Posted by: Patricia Hysong | August 17, 2014

RightRisk News

RightRisk, risk management education products developed by the RightRisk Education Team. RightRisk is an innovative risk research and education effort to help farmers or ranchers understand and explore risk management decisions and evaluate the effects of those decisions.
 

Agricultural Act of 2014 – Supplemental Coverage Option (SCO)

The Agricultural Act of 2014 establishes SCO as an endorsement that attaches to and is made part of your common crop insurance policy. SCO mimics the coverage offered by your individual crop insurance plan to provide coverage for a portion of your insurance deductible using county-wide yield data when it is available…

Risk Management Profile

Art Fillizar and his wife Leinani Aku own and operate Fillizar Ranches. They have always been a cow-calf operation, marketing their beef mostly through local markets. Keeping the ranch in the black is increasingly difficult with recent droughts and increasing input costs…

To read more on these topics, read their August 2014 issue of RightRisk News.

This information is provided courtesy of the Wyoming AgrAbility Project. For more information, visit our website or call toll-free at 866-395-4986.

 

 

Posted by: Patricia Hysong | August 13, 2014

SAREC Open House & Field Day

Sustainable Agriculture Research & Extension Center, (SAREC) Open House & Field Day will take place on Thursday, August 21, 2014 in Lingle, Wyoming.

SAREC_2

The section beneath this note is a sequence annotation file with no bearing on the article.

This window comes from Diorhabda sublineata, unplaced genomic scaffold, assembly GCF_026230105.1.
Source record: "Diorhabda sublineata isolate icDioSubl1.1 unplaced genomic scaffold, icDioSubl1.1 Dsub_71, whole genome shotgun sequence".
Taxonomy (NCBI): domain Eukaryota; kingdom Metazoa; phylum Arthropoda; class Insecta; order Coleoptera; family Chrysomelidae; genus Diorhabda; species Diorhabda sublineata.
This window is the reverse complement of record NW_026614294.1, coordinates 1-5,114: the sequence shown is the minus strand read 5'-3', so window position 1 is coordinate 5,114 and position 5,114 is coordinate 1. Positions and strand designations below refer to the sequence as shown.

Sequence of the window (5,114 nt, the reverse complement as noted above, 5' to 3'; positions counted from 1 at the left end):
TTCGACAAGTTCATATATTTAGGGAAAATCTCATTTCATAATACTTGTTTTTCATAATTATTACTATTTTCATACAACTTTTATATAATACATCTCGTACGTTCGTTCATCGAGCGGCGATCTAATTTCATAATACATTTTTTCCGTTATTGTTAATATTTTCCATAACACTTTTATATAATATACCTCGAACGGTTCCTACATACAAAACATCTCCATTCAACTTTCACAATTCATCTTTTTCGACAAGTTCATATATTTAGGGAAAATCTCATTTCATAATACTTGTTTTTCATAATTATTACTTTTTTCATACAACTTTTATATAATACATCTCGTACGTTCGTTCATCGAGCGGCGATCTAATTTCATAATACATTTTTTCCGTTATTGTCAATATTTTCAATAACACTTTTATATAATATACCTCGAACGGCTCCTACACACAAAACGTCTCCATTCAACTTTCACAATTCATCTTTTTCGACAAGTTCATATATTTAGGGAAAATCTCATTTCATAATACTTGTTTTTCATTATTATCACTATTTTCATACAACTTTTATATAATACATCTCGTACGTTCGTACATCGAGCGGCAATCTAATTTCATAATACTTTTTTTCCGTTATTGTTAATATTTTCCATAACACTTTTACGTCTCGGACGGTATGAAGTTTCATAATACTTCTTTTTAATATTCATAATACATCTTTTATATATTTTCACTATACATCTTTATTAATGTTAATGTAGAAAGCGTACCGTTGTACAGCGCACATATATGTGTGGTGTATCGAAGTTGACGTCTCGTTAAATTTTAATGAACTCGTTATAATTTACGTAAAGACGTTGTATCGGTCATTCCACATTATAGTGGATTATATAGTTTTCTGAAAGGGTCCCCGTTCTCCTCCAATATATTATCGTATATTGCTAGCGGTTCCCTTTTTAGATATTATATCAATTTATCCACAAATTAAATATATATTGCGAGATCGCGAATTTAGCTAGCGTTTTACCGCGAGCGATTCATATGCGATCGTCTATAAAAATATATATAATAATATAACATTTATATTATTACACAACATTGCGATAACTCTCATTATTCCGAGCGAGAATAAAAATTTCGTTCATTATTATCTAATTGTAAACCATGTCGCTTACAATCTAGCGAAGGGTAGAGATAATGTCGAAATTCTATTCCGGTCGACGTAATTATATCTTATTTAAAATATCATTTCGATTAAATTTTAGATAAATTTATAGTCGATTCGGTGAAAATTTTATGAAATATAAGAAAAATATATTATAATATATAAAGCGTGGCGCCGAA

Click here for more information.

This information is provided courtesy of the Wyoming AgrAbility Project. For more information, visit our website or call toll-free at 866-395-4986.

Posted by: Patricia Hysong | August 6, 2014

Living & Working on the Land

BlocksOfSuccess002

Join keynote speakers Ken Meter from the Crossroads Resource Center, and Fred Kirschenmann, Leapold Center Distinguished Fellow, for the upcoming Living & Working on the Land. This years conference, celebrating rural life and focusing on The Building Blocks of Success, will be held in Sheridan, Wyoming on September 3-4, 2014. Sessions will include:

  • Backyard poultry
  • Horse Health
  • Beekeeping
  • Women on the ranch
  • Growing small fruits
  • Making local food systems work
  • Small scale dairies
  • Alternative energy
  • Ag of the future
  • Horse boarding
  • And more

If interested in accomplishing more with their property, this conference will help connect owners of farms, ranches and rural acreage with sustainable and profitable practices that will increase the potential of long-term success and growth of rural life.

Early registration ends August 15th and there are scholarships available.  Register now by contacting Kacy Atkinson at 307-777-6319 or at kacy.atkinson@wyo.gov.

For more information visit www.blocksofsuccess.org or contact Cole Ehmke at 307-766-3782 or at cehmke@uwyo.edu.

This information is provided courtesy of the Wyoming AgrAbility Project. For more information, visit our website or call toll-free at 866-395-4986.

Posted by: Patricia Hysong | July 14, 2014

News from the National AgrAbility Project

 

AgrAbility featured in PN magazine

Down on the Farm, by Devon O’Brien/PN magazine, views AgrAbility through the lens of two success stories.

PDF version